Data from: Exploring trophic role similarity and phylogenetic relatedness between species in food webs
Liu, Wei-chung (2021), Data from: Exploring trophic role similarity and phylogenetic relatedness between species in food webs, Dryad, Dataset, https://doi.org/10.5061/dryad.sj3tx965v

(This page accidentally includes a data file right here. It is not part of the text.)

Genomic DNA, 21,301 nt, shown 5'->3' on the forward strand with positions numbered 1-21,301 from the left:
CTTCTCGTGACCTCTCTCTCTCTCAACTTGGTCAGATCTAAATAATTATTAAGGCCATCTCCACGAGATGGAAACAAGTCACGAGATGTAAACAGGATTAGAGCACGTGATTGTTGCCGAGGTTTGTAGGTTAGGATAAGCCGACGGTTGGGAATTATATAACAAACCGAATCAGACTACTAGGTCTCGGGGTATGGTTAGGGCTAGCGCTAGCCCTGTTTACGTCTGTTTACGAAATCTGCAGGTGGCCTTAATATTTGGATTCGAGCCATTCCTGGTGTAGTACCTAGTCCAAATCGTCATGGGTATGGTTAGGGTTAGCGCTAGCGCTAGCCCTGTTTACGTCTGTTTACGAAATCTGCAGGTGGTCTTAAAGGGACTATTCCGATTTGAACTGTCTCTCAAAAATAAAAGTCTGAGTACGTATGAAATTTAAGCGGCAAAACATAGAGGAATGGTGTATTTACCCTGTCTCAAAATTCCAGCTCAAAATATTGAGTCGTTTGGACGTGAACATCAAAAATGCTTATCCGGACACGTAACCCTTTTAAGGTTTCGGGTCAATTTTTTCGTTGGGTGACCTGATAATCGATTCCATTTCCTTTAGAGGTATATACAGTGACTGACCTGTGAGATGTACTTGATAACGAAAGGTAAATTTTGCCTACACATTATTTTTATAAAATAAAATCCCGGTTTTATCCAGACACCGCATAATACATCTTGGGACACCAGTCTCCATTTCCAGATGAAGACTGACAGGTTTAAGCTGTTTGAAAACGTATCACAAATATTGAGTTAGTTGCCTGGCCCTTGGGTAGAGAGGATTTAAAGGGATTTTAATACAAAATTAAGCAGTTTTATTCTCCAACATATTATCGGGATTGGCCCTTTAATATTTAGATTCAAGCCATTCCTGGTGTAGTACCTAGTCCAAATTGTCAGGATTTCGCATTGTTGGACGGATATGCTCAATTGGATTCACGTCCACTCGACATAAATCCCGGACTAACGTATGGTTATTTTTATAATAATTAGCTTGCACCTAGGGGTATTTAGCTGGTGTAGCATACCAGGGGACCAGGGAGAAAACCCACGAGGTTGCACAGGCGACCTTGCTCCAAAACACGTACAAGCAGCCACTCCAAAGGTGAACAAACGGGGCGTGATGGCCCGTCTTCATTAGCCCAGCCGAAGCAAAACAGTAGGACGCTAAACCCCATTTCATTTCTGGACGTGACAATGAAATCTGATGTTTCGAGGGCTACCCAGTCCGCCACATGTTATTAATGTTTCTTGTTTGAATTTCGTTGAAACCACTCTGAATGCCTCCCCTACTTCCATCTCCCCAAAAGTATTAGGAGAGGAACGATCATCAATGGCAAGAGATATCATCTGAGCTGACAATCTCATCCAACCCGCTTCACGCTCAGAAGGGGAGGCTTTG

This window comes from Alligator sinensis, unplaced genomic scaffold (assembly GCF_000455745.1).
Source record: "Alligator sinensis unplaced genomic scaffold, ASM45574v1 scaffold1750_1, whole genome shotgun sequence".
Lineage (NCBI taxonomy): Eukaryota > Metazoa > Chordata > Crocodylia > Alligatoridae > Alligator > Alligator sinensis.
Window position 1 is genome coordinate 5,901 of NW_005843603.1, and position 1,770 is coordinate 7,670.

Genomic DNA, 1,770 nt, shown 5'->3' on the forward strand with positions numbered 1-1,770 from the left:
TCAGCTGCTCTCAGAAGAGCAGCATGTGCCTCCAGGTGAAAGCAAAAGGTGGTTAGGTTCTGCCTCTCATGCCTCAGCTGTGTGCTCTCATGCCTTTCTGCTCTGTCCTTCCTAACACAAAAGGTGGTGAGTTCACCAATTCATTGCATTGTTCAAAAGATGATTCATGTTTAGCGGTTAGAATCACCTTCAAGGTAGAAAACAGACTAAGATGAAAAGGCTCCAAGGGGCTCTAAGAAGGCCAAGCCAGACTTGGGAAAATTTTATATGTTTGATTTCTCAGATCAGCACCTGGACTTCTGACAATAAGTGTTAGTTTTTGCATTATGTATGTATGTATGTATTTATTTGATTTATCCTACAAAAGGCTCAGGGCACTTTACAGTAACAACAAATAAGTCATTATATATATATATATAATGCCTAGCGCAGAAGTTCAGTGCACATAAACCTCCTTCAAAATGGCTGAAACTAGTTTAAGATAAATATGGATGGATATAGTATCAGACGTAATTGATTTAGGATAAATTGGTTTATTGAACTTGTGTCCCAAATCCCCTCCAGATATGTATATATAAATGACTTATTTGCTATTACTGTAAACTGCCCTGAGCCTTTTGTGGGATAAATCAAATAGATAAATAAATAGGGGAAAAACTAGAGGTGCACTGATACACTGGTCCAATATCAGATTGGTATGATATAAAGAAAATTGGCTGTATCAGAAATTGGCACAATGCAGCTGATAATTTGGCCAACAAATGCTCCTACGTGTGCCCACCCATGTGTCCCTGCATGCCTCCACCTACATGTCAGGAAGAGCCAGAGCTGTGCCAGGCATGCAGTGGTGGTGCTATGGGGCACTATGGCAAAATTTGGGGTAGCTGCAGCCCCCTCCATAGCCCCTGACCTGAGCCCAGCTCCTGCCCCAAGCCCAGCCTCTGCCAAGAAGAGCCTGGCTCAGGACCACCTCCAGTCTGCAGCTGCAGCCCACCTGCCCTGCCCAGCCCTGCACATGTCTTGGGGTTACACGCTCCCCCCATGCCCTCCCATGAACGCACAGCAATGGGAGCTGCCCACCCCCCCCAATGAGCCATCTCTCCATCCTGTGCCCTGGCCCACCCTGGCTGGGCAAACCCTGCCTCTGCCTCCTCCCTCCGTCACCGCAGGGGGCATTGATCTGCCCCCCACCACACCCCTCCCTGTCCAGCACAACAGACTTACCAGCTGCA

Understanding the mechanism shaping species assemblage is a fundamental goal in ecology. In the past two hypotheses have been suggested. One is the filtering hypothesis where environmental factors select for species of similar traits such that they co-occurring in similar niches. The other is the competitive exclusion hypothesis where related species are driven far apart by competition such that they over-disperse across different niches. Here, we investigate the relationship between species assemblage and their phylogenetic relatedness from the network perspective by using five different ecosystems ranging from oceans to an inland lake. We quantified the similarity in species’network positions in a food web and cluster them into different trophic role groups; and from an on-line database we quantified their phylogenetic distances. We then investigated whether related species tend to under or overdisperse across different trophic role groups. In general, our result suggests the environmental filtering process is the dominant force shaping the species assemblage of those ecosystems. However, there are some possible cases where related species are driven by competition such that they evolve to adopt different trophic roles in relatively closed ecosystems.